i have to tell you a little secret: some people are serial procrastinators. i don’t know if you know anyone like this, but they’re a huge nuisance. they never do things on time, they invent the most hilarious excuses, and they’re just not that great. if you meet one, stay away. if you know one, be thankful you’re different (hopefully). and if you are one.. step up to the microphone beside me. my name is katie, and i’m a serial procrastinator.
and that, ladies and gentlemen, is why i put off digging through the treasure chest of photos this week and therefore am sitting here, on a thursday might i add, with no wayback wednesday photo to show you. i swear to you though, i will get one, track it down, and give it to you in all it’s glory. it might be on tuesday, but it’ll be done. and i solemnly swear to follow wayback wednesday like a religion from now until i have shared every terrible photo of myself with the blogosphere. i shall not rest.
so today i’m going to share with you a story as equally funny as any photo, really. i’m going to tell you about the day i got stuck in a window. (this one’s always a crowd pleaser.)
in 2003 my parents began construction of their new home. my home is beautiful, ranch style, cozy and comforting, but it has two distinct features i must tell you about: one is it’s windows, which, like most, don’t crank out but rather slide up; and the second is what’s known as a powerbolt. i’ll save you the click: a powerbolt is a deadbolt powered by batteries, which has a numeric pad on it. it is assigned a 4 digit code, which, when punched correctly, gives you easy access to the house. (note: it’s also significantly burglar proof, but even if it wasn’t, the huge german shepherd i own is. don’t come to visit me, as i can’t guarantee the security if your limbs.)
i love having a powerbolt. it means i don’t have to worry about keys, which is great for someone with a purse as sloppy as mine. however, one day when i was 13, i learned how a powerbolt can be a nuisance: ours had run its batteries dry, and no way, no how would that door unlock. both of my parents kept spare keys on their key rings, so we hadn’t placed one outside. i was in a pickle, because it would be two hours until anyone was home to let me in. sure, i could have hung out in the barn, but i probably had computer games to play or something. undeterred, i cased the house.
i was able to find only one window unlocked: the small window that went into my parent’s ensuite bathroom. and then, in my deft little mind, i went to work. i went to the barn and found two sawhorses, which i carted up to the house. i left one in it’s normal position, then placed another, end up, on top of it. i soon discovered that, while close, i still couldn’t quite reach the window. my solution for this was a well placed 5 gallon bucket on top of both sawhorses. i clung to the window as my tower of items shifted beneath me, then used the utility knife i had swiped from the barn to cut a diagonal slice across the screen. i felt so very relieved when the window pushed up at the touch of my fingertips. seeing freedom and entry about five seconds away, i shifted backwards, leaned down, and leaped off of my perch and through the open window.
the force from my leap knocked my sawhorse and bucket contraption to the ground behind me, which ordinarily would have been fine, but i had overestimated the width of the tiny window, and became stuck. my head was facing into the toilet, and, while i could have wriggled free, i would have fallen headfirst into porcelain and ceramic tile. visions of me laying with a broken neck flooded my mind, and i decided to stay put in the window, since jumping 14 feet to the ground on the other side wasn’t appealing to me either.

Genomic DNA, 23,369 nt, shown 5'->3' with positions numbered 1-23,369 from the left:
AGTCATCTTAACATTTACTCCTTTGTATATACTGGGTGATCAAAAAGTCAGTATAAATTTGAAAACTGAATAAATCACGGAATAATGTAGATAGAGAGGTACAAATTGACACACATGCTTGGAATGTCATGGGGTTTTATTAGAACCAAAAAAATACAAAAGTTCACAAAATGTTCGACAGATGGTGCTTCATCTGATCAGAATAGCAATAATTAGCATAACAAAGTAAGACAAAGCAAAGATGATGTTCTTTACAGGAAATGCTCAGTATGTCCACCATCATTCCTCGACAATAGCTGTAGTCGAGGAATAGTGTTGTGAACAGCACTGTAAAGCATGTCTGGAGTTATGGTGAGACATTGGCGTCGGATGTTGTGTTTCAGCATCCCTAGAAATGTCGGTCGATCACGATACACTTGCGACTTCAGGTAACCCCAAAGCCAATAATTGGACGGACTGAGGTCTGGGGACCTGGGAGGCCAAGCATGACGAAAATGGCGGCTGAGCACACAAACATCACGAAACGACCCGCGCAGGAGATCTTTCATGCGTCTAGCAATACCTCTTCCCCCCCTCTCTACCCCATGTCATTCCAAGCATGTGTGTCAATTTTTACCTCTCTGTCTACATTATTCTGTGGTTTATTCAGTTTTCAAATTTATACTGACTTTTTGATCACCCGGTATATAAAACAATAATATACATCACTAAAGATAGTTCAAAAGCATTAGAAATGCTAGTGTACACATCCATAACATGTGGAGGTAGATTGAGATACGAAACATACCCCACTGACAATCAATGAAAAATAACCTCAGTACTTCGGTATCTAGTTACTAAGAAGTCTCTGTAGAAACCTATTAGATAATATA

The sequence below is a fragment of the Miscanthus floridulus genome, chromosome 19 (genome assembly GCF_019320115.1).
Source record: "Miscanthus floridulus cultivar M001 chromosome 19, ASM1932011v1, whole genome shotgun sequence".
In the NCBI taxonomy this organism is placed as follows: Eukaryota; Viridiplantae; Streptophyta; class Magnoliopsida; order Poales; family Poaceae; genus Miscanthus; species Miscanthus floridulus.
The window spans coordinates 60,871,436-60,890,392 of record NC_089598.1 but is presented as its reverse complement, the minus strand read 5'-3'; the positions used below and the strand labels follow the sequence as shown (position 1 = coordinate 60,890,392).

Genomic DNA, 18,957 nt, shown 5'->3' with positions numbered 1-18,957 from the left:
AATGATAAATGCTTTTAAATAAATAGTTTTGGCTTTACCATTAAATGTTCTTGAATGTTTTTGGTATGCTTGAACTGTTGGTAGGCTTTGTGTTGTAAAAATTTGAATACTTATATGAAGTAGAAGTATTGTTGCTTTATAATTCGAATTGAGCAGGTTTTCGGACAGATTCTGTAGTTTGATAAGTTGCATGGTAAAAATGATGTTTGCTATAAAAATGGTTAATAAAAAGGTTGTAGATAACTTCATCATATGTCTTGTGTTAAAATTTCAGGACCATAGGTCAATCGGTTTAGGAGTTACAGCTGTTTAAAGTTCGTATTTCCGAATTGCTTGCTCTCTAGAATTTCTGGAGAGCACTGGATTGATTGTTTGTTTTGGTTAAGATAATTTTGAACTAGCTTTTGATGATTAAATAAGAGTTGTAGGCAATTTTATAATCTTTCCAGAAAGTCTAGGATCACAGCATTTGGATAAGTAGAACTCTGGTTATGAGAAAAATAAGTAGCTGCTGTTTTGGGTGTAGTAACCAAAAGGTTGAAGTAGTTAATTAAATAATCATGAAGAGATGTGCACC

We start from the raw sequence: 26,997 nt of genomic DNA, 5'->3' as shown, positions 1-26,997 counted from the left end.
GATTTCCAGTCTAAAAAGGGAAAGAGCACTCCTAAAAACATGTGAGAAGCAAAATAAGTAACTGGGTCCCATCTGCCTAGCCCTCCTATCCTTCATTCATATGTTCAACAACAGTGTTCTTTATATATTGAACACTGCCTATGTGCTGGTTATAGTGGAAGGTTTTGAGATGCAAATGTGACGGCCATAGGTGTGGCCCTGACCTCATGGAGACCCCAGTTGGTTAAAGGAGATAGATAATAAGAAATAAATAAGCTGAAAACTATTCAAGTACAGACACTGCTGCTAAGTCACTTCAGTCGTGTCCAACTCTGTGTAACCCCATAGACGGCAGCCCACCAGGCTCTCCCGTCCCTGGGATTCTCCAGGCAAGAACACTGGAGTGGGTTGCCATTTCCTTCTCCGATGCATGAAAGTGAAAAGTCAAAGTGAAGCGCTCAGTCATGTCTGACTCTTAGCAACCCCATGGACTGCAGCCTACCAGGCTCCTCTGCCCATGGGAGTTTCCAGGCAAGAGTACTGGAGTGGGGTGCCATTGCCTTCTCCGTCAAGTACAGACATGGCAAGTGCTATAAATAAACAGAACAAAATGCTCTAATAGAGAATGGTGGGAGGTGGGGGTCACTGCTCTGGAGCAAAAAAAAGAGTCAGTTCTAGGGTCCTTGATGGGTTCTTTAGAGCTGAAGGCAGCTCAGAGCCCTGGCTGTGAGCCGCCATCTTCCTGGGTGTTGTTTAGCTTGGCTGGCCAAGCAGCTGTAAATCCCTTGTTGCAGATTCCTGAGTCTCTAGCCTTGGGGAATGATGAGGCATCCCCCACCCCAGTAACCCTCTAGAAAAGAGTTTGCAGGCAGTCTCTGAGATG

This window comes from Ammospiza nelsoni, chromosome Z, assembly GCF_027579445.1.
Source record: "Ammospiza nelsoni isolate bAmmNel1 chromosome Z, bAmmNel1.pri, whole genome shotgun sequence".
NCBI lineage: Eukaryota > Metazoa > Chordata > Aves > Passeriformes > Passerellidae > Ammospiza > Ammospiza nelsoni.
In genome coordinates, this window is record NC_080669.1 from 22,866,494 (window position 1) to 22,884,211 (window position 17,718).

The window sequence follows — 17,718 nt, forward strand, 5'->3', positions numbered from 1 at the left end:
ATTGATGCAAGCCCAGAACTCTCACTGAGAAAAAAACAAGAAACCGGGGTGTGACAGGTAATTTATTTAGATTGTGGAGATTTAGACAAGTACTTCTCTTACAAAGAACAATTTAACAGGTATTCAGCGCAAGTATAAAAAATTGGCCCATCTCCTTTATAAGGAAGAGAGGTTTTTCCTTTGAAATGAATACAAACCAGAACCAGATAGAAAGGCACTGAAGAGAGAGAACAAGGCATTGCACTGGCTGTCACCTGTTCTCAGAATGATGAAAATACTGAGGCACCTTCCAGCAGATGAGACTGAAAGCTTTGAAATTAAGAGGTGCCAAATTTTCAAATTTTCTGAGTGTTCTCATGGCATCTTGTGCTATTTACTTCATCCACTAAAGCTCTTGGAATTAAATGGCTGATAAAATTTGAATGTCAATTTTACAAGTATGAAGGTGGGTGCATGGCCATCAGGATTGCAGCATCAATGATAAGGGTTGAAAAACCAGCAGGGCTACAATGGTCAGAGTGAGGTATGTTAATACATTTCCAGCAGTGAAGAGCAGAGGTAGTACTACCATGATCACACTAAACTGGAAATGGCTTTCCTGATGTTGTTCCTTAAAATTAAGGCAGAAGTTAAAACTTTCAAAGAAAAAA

and so i stayed. i lay my hips against the window frame, which was, originally, the most comfortable position. for the first hour, i managed to entertain myself. i dug through my parents bathroom closet, testing out the softness of some towels on my face, until i became kind of distressed. i started to scream periodically, because, at 13, i didn’t wear a watch and had no concept of time and was convinced my parents probably had a parent teacher meeting or something after work and that i was going to die in that window. i wailed and screamed, but what i didn’t realize was that the lower half of my body had gone numb. because i had been actively using my upper body, and i had raised it to root through the towel closet, the window frame had cut off circulation to my legs. i then convinced myself i was paralyzed, flopped down against the bathroom wall with the top half of my body, and sobbed. (it was at this point that one of my darling house cats wandered in to see if i was okay. never have i been so jealous of a creature in my life. i have also not kept indoor cats since.)
in another hour, my father pulled into his parking spot in our driveway and caught sight of my legs hanging out of the window. i know he must have desperately wanted to laugh, but he came running and within seconds i was out of my predicament. i had a little trouble using my legs, but damn i was happy to be out of window prison.
in all, i was much less worse for the wear. my hips and stomach turned black with bruising and a prominent window frame could be seen in my skin, but it healed up nicely and not much else happened. i learned that if you’re going to go through a window, make it a picture window or even a patio door, and if you have to reminisce about being on a theme park ride while climbing up a contraption you made to get into said window, it’s probably not a good idea. i also learned that it’s important for dads to rescue first, laugh second, that house cats can be devious little creatures, and that brushing my horse for two hours is far better then staring into a toilet.
next time, you can find me chillin’ in the barn.